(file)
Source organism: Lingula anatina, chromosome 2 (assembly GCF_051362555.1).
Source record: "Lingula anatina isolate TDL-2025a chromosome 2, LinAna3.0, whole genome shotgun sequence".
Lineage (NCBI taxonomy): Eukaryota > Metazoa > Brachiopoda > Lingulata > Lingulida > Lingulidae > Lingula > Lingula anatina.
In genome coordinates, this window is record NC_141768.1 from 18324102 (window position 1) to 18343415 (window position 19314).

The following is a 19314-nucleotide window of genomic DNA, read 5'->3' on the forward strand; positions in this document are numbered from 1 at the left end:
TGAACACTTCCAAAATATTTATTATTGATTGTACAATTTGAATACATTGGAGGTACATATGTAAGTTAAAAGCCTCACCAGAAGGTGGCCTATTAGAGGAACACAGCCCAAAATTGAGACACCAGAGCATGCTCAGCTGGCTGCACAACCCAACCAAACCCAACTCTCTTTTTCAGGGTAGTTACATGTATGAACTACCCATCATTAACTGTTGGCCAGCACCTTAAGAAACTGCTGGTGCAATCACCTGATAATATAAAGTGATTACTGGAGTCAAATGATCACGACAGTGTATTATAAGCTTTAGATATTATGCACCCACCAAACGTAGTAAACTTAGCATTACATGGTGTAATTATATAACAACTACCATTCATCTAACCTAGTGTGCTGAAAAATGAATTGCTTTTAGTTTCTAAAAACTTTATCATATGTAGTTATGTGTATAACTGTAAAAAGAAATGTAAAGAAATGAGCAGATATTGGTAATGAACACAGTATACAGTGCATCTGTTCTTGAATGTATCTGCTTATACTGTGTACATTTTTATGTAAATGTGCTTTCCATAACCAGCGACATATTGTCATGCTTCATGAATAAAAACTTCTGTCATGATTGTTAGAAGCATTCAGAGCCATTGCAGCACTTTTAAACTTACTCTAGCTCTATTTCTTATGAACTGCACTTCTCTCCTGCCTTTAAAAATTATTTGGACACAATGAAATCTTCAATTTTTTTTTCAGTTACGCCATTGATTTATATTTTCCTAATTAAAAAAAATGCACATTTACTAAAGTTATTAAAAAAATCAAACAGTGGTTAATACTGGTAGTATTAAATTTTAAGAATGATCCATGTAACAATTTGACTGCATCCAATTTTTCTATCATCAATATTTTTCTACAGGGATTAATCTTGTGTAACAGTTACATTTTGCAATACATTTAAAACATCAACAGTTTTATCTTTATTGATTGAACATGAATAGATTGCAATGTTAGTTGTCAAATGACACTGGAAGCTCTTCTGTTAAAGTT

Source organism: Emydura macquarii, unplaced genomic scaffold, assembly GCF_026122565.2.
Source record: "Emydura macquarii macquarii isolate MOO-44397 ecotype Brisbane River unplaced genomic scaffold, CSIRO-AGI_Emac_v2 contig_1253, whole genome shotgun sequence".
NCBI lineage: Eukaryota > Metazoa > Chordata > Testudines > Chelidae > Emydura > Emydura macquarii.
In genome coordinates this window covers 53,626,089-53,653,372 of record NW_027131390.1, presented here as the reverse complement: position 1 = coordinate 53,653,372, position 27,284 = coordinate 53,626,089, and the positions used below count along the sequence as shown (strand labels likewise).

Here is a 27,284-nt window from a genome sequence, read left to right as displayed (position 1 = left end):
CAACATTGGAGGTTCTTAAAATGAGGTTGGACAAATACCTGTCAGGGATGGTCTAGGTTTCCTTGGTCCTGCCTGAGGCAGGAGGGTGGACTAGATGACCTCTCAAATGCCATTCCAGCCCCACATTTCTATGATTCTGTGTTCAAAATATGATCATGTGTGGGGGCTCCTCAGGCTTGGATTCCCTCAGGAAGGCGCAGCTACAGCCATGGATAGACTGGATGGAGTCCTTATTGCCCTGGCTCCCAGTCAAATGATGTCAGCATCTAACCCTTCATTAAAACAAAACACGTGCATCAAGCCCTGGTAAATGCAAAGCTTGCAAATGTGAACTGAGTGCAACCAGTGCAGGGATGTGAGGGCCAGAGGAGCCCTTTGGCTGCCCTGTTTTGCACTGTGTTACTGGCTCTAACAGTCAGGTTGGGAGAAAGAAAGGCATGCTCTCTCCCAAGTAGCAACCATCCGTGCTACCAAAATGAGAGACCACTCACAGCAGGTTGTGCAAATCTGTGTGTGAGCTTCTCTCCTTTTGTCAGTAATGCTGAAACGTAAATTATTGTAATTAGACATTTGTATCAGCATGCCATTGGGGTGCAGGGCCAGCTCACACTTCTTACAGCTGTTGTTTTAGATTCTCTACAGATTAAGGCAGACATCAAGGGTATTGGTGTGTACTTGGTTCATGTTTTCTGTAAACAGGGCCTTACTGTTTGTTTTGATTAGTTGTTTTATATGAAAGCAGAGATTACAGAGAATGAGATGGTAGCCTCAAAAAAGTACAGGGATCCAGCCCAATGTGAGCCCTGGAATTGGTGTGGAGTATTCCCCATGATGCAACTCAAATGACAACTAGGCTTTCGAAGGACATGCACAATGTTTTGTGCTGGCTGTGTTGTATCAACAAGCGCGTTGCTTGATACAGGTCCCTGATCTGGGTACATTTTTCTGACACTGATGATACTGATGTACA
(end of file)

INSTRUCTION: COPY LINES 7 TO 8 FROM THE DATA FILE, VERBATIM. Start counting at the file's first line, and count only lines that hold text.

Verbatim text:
Source organism: Emydura macquarii, unplaced genomic scaffold, assembly GCF_026122565.2.
Source record: "Emydura macquarii macquarii isolate MOO-44397 ecotype Brisbane River unplaced genomic scaffold, CSIRO-AGI_Emac_v2 contig_1253, whole genome shotgun sequence".